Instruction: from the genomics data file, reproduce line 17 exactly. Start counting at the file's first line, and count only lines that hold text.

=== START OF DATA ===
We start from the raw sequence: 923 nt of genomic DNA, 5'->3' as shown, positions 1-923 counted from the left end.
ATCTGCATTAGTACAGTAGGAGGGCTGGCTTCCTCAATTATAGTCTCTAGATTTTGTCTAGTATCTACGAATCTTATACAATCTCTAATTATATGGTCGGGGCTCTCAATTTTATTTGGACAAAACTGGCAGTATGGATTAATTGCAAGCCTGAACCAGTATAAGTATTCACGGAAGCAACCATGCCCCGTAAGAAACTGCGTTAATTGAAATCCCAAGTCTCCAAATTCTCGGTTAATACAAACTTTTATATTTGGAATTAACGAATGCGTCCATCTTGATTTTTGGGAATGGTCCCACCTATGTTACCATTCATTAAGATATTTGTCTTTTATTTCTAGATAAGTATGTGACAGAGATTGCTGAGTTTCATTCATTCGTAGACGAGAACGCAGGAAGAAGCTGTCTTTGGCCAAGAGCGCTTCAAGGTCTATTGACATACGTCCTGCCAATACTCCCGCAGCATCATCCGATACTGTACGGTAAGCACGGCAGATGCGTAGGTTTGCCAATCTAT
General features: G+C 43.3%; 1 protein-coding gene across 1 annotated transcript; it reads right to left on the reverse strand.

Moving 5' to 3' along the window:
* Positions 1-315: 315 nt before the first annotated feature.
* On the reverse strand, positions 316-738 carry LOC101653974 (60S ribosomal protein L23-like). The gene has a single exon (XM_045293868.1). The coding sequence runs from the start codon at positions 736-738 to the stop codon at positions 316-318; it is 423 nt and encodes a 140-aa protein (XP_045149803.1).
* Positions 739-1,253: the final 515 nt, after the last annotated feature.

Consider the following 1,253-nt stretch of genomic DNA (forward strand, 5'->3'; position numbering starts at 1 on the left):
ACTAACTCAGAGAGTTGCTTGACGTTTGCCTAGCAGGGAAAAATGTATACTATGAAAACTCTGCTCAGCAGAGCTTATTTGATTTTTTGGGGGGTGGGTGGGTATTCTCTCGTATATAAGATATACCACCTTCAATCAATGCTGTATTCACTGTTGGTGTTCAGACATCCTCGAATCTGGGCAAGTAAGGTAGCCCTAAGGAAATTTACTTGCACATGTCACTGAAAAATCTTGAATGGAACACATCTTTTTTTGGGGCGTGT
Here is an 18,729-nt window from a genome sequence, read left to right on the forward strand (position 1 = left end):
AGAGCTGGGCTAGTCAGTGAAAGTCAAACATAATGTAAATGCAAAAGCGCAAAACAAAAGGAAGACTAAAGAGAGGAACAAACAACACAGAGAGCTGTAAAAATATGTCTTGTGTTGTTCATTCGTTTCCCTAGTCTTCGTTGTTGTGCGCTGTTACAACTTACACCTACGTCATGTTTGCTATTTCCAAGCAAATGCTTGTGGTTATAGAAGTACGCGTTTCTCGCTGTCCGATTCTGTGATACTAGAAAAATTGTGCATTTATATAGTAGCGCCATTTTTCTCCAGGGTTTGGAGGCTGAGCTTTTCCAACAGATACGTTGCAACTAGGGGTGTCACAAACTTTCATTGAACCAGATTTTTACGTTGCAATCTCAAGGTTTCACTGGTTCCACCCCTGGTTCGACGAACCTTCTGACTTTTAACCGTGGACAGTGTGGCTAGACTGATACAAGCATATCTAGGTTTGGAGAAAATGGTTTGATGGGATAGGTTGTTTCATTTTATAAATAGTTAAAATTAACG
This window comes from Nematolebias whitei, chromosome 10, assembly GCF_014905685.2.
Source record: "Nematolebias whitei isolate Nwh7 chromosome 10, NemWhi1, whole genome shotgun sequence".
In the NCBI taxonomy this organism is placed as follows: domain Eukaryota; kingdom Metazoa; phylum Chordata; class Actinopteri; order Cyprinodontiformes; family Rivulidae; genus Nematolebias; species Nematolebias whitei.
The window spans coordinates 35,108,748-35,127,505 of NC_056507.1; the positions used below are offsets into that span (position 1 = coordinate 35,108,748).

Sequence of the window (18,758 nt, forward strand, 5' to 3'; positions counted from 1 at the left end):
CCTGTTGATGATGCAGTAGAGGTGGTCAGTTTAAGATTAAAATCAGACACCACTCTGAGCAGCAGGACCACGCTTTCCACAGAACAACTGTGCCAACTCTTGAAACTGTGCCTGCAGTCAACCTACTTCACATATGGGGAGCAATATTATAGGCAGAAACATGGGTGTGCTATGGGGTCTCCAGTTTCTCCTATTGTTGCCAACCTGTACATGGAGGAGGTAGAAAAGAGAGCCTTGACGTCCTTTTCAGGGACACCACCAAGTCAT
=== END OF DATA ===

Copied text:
CCTGTTGATGATGCAGTAGAGGTGGTCAGTTTAAGATTAAAATCAGACACCACTCTGAGCAGCAGGACCACGCTTTCCACAGAACAACTGTGCCAACTCTTGAAACTGTGCCTGCAGTCAACCTACTTCACATATGGGGAGCAATATTATAGGCAGAAACATGGGTGTGCTATGGGGTCTCCAGTTTCTCCTATTGTTGCCAACCTGTACATGGAGGAGGTAGAAAAGAGAGCCTTGACGTCCTTTTCAGGGACACCACCAAGTCAT